Young girls of EnoosaenPhoto: Kate Cummings. Location: Enoosaen, Kenya. Partner: Vital Voices

“I don’t know how to counsel a girl about this.”  Kakenya was sitting in the living room, elbows resting on her knees.  Since the girl’s visit, she had been noticeably distracted. “What if she cries?”  I think that would be good – I said.  That Saturday, during the purple in-between time of sunset and nightfall, the girl came back.  She was quieter.  The two of them retreated to one of the grassy hillocks near the edge of the farm.  Kakenya asked the girl to tell her what she remembered and, resting her body against Kakenya’s, she started slowly:

It was daytime.  I was alone in the house.  An older man, he touched me.  When I see men now, I think they are coming to get me.  They will do the same thing.  Sometimes when I am in class, I remember, and my body gets so tight.  I couldn’t see for two days [she went blind from the trauma].  I hear a ringing in my ears that lasts the whole day.

Kakenya could feel the girl’s heart beating rapidly, the muscles of her jaw, arms, thighs like taut rope.  She gave the girl a diary for writing.  “Whenever I am not here, write down what you want to say.”

I saw her the next day in school.  We came to visit the students, and play a few games.  I taught them a song, and watched the girl as she bumped shoulders with her classmates, eagerly mimicking my hand motions and tones just like them.  We repeated the melody, molding our hands into flowers, mountains – and in between the mountains and the hills, the girl dropped her hands, an almost imperceptible cloud covering her eyes.  She bowed her head, and passively moved her body out of the crush of students.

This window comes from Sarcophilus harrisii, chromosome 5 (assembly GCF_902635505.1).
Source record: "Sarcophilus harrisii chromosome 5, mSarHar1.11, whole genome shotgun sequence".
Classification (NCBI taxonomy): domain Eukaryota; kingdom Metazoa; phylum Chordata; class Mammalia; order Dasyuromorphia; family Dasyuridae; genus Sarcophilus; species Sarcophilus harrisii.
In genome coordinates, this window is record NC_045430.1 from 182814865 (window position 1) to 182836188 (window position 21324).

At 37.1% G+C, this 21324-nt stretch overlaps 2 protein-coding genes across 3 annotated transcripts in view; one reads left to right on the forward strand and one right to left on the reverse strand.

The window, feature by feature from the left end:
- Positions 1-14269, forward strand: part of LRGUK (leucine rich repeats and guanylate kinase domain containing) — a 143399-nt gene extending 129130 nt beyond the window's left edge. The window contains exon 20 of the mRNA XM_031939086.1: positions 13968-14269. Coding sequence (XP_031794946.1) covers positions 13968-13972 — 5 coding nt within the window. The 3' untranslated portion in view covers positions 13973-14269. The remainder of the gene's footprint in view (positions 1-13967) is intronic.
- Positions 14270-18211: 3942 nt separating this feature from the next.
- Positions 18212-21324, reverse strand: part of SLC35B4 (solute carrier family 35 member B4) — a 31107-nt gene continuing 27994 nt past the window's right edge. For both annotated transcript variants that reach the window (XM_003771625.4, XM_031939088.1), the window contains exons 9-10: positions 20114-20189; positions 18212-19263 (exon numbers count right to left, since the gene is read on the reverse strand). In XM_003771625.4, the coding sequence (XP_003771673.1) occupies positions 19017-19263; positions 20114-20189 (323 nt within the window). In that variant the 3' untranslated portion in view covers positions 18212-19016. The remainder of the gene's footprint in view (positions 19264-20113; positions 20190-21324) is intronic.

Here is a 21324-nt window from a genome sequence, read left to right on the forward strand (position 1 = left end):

There is no healing ceremony for rape in the Maasai tribe, despite how often it occurs. What is present and too common is women and men’s reaction: “This is the girl’s fault”.  To hear rumor of this response sets fire to the disbelieving heart.  But to put your hands on the head of a nine year-old child, to see her eyes still remarkably bright, and to know that she is the one that mothers, brothers, fathers are blaming for a grown man’s brutality – this is enough to break even the observer.  I, like Kakenya, want to beat this man.  I want my anger to become a swarming force of violence that surrounds him in his home and tears apart any piece of him he thought was good.  And then I want her to know, this small girl, that she is perfect again.

School girlsPhoto: Kate Cummings. Location: Enoosaen, Kenya. Partner: Vital Voices

Posted By Kate Cummings

Posted Aug 5th, 2009

1 Comment

  • Barbara Dziedzic

    August 5, 2009

     

    This is so powerful, Kate. And told with such tenderness for her and righteous indignation for him. I’m glad you’re there to tell the story.